The multimillion-dollar competitive online gaming industry known as esports has captured the attention of gamers, companies and audiences around the world, and some see the Olympics as a logical next step — where better to showcase the world's greatest video game athletes?
The International Olympic Committee has shown increasing interest. Days before the Olympic Winter Games last month, the computer chip-making company Intel hosted the first Olympic-affiliated esports competition, a "Starcraft II" tournament.
At last year's Olympic summit, the IOC agreed that competitive esports could be considered a sporting activity and that they could be a vehicle for the Olympic movement, which is based on the values of helping to build a better and more peaceful world and which prohibits betting on sport, manipulation of sports competitions and corrupt conduct.
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But the IOC also noted that esports would need to make some changes to align with those values. Its president, Thomas Bach, has spoken out against violent video games in the past.
"We want to promote non-discrimination, non-violence and peace among people. This doesn't match with video games, which are about violence, explosions and killing. And there we have to draw a clear line," Bach said in an interview with The South China Morning Post before the summit.
President Donald Trump has also decried violence in video games, going as far as holding a summit on the topic this month in the wake of the deadly school shooting in Parkland, Florida.
Esports are growing, and fast. Millions of people watch live-streamed games on the online platform Twitch and the sport is projected to bring in $906 million this year, according to esports marketing analysis company Newzoo. They have been increasingly seen as a way to market the Olympics to a younger audience.
But if they are to reach the sporting world's biggest stage, violence won't be as big of a hurdle as creating a governing body, which the sport currently lacks, two experts told NBC. There are plenty of games which don't feature overt violence and could conceivably be featured at the Olympics, but without some organization that creates order and can work with the IOC, it's unlikely to make much progress.
"I think it needs to be a committee of experts from various cross-sections, whether its technology, professional sports or traditional IOC folk," said Kevin Mitchell, an Emerson College-affiliated esports professor.
But creating an organization could be tough because, where sports can be played by anyone, each game is published by a developer that sells the game and distributes it on platforms like Playstations, XBoxes and computers, Mitchell said.
"IOC standards require you not to profit from these sports, but the publishers would be profiting because it's their ecosystem. Every publisher has specific rules related to their game," he said.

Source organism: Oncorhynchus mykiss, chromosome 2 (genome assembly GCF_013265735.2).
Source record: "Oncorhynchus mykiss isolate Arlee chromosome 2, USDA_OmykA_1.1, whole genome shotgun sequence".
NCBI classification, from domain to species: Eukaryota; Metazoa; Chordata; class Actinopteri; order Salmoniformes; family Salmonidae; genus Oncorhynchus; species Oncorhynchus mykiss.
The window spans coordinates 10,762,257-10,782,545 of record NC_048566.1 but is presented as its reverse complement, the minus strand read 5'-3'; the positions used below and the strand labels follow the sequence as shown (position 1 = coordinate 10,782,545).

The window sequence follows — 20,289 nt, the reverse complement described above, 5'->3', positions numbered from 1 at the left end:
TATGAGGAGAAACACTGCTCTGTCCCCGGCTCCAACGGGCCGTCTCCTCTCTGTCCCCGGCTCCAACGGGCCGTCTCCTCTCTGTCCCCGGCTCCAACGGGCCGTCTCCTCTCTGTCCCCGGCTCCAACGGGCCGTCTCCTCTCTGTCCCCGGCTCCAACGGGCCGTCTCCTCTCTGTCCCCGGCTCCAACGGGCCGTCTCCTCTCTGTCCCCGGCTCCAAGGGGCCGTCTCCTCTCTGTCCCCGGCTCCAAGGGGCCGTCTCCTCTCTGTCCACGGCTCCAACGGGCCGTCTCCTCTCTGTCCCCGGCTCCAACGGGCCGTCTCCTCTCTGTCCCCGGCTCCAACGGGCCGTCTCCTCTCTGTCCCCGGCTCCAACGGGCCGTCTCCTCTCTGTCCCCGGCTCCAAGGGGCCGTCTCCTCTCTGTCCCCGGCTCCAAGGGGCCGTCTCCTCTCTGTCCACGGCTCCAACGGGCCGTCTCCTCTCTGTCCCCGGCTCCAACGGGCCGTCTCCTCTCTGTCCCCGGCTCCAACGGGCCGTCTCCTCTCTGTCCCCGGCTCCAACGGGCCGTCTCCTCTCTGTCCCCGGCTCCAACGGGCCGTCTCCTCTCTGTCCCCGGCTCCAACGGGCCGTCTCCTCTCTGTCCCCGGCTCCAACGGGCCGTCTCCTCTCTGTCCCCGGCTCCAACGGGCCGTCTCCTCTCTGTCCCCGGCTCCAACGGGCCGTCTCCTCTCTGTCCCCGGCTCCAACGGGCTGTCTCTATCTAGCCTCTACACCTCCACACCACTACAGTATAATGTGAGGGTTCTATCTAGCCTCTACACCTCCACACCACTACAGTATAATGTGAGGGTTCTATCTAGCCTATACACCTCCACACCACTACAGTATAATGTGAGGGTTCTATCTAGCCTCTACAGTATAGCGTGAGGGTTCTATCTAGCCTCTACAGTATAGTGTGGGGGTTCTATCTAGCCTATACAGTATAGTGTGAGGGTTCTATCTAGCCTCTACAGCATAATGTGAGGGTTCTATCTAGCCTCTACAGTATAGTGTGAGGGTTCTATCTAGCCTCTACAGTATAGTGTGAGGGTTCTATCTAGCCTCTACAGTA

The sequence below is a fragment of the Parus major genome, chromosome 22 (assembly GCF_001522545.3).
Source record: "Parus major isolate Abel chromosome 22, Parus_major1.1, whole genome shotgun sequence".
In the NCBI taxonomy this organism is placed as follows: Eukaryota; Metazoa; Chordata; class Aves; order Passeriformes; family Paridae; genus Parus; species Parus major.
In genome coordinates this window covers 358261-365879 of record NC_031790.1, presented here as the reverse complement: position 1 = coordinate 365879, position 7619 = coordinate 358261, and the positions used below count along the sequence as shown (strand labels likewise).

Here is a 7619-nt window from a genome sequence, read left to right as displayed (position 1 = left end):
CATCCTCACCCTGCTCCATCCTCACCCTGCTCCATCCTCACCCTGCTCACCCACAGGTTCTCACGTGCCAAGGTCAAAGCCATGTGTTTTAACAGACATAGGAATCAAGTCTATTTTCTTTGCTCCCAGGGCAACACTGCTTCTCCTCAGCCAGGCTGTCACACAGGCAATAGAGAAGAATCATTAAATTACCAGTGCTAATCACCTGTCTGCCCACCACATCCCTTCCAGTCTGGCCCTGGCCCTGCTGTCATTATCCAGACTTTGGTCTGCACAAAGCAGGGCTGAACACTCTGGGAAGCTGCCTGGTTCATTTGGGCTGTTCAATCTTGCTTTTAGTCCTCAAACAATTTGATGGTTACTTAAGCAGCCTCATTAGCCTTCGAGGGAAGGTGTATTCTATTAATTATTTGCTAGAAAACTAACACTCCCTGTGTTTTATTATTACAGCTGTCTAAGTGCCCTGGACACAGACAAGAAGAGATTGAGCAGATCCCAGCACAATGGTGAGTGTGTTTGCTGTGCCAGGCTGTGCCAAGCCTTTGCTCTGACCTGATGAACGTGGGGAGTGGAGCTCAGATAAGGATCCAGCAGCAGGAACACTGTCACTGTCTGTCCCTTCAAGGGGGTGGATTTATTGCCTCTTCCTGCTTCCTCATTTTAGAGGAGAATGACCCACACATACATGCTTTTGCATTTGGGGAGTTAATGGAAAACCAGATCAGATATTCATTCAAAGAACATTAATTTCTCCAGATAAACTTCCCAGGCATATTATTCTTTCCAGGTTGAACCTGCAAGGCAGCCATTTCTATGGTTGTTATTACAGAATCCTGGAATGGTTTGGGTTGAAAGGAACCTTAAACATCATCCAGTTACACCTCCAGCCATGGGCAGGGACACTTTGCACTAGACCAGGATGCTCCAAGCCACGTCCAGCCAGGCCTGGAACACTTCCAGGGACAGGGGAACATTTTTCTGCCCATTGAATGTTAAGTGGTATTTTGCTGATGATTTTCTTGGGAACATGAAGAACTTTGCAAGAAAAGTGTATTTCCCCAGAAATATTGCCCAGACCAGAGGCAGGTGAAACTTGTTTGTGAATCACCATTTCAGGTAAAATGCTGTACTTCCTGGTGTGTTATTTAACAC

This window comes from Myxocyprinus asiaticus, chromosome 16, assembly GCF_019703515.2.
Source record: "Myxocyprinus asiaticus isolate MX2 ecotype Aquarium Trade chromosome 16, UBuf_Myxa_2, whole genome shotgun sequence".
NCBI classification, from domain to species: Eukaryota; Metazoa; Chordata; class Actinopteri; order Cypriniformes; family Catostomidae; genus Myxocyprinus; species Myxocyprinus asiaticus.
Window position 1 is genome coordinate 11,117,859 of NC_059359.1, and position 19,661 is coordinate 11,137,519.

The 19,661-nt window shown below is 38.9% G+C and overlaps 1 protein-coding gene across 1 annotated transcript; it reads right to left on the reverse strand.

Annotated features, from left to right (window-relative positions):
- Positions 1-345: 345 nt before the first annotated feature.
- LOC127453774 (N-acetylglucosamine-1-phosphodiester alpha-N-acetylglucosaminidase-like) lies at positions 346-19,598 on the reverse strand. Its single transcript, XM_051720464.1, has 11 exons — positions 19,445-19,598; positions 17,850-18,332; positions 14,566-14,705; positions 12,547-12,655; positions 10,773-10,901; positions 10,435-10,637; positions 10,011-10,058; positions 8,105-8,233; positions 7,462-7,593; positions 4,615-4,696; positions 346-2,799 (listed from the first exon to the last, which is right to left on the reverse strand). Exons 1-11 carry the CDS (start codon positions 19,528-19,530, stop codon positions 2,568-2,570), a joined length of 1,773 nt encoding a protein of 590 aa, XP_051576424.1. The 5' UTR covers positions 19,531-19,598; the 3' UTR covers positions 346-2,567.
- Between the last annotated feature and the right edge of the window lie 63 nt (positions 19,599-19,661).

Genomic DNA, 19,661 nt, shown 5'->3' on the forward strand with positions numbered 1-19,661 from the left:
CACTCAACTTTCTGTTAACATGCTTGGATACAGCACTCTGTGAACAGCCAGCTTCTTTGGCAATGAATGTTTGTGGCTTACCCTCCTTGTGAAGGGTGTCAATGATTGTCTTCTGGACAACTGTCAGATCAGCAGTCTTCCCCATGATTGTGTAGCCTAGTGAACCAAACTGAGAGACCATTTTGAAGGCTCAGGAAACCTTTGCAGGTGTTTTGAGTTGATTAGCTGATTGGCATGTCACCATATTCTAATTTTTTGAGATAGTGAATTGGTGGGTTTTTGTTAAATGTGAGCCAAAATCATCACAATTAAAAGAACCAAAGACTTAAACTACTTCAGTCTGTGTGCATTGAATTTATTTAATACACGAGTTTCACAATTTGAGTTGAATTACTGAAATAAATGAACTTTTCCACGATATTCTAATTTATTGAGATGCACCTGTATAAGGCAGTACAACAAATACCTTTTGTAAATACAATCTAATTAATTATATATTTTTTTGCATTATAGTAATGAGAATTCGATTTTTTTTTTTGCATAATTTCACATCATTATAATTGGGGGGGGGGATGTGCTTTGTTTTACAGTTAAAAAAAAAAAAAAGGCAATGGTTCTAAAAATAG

One organization is already advocating for esports' inclusion in the Olympics: The International esports Federation. According to its website, the IeSF's mission is to help grow esports globally by supporting international esports competitions around the world.
But Mitchell believes that a new organization would have to be created to make any headway.
"The IeSF could work but it doesn't have any real authority to implement real standards or policies," Mitchell said. "I think it will have to be a new organization that has representation from several top countries, publishers and player/team representation per title."
T. Bettina Cornwell, a marketing and sports management professor at the University of Oregon, noted that if a new esports organization is approved, it will need to decide what genres are acceptable with world culture to have a shot at being in the Olympics. It might choose games that avoid realistic violence, she said.
"Many of the popular first-person shooter games like 'Counter-Strike' may not seem to be in keeping with Olympic values," Cornwell said in an email.
Other popular games, like "League of Legends" and "Overwatch," are also violent, but Cornwell and Mitchell said they are different from "Counter-Strike," and possibly more palatable to the IOC, because they involve fantasy rather than simulation of real-life violence.
"I think there's enough of an offering of 'fantasy-oriented' games to quell that concern," Mitchell said.
The experts noted that violent sports like boxing, wrestling and shooting are allowed in the Olympics, so they don't interfere with the guiding principles of the Olympic movement.
More broadly, Cornwell said that video games "still suffer from a perception, much like that faced by auto racing, that orients toward participation sports that do not involve mechanization."
If esports were to overcome these obstacles, there would be an opportunity for both for the industry and the Olympics to benefit, Mitchell said.
"At first, esports was just a marketing channel for all these gaming publishers, but now that it's become a viable sport, they are taking it seriously," he said. "They're looking at the revenue being generated from a lot of these companies like Riot Games and Blizzard and it's something that's very hard to ignore."
The IOC decided at its summit last year to keep talking with the gaming industry and players to further explore esports as a possible event at the Olympics. It has been ruled out for the 2022 Games in Beijing but the option remains open for the 2024 Games in Paris.